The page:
Andrea Makris, Melusina, Trisnasari of Underbelly
Gilded Serpent presents...
From the Land Down-under, Part I:
The Festival

by Trisnasari
of Melbourne, Australia

“All the way from Melbourne, Australia, from the land Down Under, please welcome ‘Un..der..belly’!” That was our introduction onto the vast dance festival stage in Richmond, California, this year. The three of us, Andrea Makris, Melusina, and I stood, shivering slightly, as we waited for the curtains to draw back at Rakkasah West.

A joke that was repeated to us through our whole trip was: “Oh, Underbelly from Down Under; right? Oh, that is a great name. It is so easy to remember!” When I named my studio Underbelly, I wanted to reflect an edgy, underground feel. Suddenly I was feeling more like Crocodile Dundee.

In the wings, before we hit the festival stage, Andrea whispered to Mel and I, “Well, this is our first international performance!”

It was a strange and exciting thought for us, but despite being on the other side of the globe, many things felt familiar, but with a funny little surreal twist. A beautiful cabaret dancer performed before us, and some American Tribal stylist performers followed us (the surreal twist being that they were old school American Tribal Style performers from Japan). We fostered the familiarity by carrying out our regular pre performance rituals – which I cannot speak of here – not because they are too sacred to print, just too silly and embarrassing.

When the announcement came, the curtains drew back, and there we were on the vast stage in front of a sizeable audience, at precisely 7:24 p.m., on Saturday evening. We presented “Kali”, which is a piece we each had a turn in choreographing, bringing our respective influences, American Tribal Style, modern Egyptian, funk, East Asian classical dance and inspiration from the movie “The Matrix”. The audience received our dance very warmly. Our modest stall in the middle of the Memorial Auditorium suddenly became abuzz although it had been previously a thoroughfare for people trying to get to more well-known stalls!

To speak frankly, the festival was overwhelming to us! Some say it is the biggest Middle Eastern Dance Festival in the world, and I believe that may be true. The classic photos of Rakkasah that show the huge stage and the hoards of stalls with all things glittering and shimmering capture it well, but to be there is like having fallen into Aladdin’s Cave. You’re excited, over stimulated and simultaneously horrified that you may never emerge back into the real world. All of Friday night and Saturday, I could not shop because there was simply too much choice! My companions, Andrea and Mel, expressed the same sad frustration. Of course, we all overcame this little block and succumbed to unbearable temptations.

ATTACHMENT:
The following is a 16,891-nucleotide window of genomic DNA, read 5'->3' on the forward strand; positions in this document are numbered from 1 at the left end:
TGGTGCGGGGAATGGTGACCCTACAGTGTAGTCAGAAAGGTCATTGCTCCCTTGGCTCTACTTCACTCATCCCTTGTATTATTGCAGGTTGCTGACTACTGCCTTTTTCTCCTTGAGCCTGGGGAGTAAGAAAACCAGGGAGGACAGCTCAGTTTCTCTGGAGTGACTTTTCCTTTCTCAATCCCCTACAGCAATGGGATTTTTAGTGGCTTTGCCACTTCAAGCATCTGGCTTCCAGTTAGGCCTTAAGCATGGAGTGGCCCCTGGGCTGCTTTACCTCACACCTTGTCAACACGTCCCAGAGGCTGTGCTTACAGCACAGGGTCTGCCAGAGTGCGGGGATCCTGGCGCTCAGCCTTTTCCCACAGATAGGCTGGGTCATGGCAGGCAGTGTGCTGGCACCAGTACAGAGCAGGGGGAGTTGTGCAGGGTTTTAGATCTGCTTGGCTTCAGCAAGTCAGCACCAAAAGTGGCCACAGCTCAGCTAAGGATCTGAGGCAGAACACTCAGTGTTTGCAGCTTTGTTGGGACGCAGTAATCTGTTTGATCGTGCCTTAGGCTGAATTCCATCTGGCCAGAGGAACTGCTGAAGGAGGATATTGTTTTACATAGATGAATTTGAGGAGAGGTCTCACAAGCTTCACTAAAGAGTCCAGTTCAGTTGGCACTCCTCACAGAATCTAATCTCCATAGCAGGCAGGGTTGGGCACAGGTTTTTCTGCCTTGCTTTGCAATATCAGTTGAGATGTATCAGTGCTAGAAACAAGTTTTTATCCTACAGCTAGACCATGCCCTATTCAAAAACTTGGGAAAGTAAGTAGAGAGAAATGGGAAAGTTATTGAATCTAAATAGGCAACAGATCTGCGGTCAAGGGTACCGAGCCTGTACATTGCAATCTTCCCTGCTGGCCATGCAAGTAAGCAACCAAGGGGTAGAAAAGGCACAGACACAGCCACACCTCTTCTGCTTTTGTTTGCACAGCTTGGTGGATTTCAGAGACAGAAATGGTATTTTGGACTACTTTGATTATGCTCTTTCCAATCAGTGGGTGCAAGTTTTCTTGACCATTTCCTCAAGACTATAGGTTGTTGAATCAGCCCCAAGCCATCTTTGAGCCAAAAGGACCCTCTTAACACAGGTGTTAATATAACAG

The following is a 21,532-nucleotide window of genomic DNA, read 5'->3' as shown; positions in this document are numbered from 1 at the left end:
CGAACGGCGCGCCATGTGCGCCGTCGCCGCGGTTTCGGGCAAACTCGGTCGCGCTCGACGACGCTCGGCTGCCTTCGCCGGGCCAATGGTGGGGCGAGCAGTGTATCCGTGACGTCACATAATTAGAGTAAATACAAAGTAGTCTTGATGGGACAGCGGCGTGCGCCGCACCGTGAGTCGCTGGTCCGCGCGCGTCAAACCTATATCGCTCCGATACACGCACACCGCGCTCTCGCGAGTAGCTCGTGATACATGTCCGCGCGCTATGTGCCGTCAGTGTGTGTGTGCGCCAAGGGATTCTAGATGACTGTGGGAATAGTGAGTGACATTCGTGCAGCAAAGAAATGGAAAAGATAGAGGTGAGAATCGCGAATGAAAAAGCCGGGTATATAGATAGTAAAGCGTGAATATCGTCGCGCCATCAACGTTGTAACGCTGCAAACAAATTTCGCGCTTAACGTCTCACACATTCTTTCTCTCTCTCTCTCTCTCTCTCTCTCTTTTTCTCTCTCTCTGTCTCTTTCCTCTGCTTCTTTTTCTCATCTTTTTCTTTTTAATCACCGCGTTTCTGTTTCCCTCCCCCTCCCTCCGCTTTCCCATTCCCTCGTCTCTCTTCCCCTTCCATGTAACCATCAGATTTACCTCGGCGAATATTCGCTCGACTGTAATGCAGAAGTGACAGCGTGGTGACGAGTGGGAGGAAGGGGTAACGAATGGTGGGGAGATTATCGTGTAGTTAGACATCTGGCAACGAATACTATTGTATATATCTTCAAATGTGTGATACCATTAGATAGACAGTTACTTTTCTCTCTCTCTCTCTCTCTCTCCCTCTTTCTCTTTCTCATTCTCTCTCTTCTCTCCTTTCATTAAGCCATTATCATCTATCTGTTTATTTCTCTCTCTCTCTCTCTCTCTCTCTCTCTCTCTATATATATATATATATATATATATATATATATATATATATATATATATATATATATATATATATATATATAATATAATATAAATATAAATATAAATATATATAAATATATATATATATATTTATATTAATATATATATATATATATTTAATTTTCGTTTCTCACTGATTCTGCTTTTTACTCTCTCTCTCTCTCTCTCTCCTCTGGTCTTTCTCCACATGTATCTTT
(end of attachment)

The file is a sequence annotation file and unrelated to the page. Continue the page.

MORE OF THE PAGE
I think our purchases amused and puzzled our stall-neighbors. They had seen us on stage as “Kali”. The easiest classification for that dance and the costuming is Tribal. However, we used some Soheir Zaki hip drops mixed in amongst the Rachel Brice back bends. When we shopped, we came back with a Madame Abla costume, a modern Egyptian style red dress, mesh on the leg and a tasteful spattering of beading here and there, and a teal chiffon skirt and matching veil.

On Sunday morning, we packed our bags for the last day of the American festival and for our next week-and-a-half of touring with Solace. We boarded a train from Oakland, California, to Klamath Falls, Oregon at 9:30 p.m. Sunday night, curled ourselves into awkward sleeping positions, resisted the invitations from college students on Spring break to join them at the bar.

Part 2 coming soon!

Have a comment? Send us a letter!
Check the "Letters to the Editor" for other possible viewpoints!

Ready for more?
7-25-06 Freedom From Choreography: A Lucy Report by Nisima
Lucy certainly did “Free me”! ...

7-20-06 About Cymbals & a Workshop Checklist, Rhythm and Reason Series, Article 13 by Mary Ellen Donald
Believe it or not, playing cymbals can be a real pleasure. Playing them well can greatly enhance your dance performance. Playing apologetic or offbeat cymbals can ruin your dance performance.

7-5-06 Sheikka Rimitti, Queen of the Rai by Linda Grondahl
Unlike most of the music that we are familiar with from the Middle East that are usually unrequited love songs or patriotic love of country songs, the rai songs are about drinking, suicide, suffering, colonialism, poverty, exile, homesickness, corruption and the passion and pain of actual love making.

6-29-06 “Gypsy” Dance in America, by Caitlyn, photos of author by Rachel Ong
Roma dance usually brings to mind tambourines and skirt-swirling, but these images are mainly a fantasy.

6-27-06 Om Kalthoum, The Voice of Egypt by Yasmin
She was without contest the most well-known singer of the Arab world. She was also the most influential woman of her time in the Middle East.

ad 4 ghawazee.com
ad 4 Artemis

ad 4 Suzanna Del Vecchio

ad 4 oasis dance company

 

 
 

 Gilded Serpent
 Cover page, Contents, Calendar Comics Bazaar About Us Letters to the Editor Ad Guidelines Submission Guidelines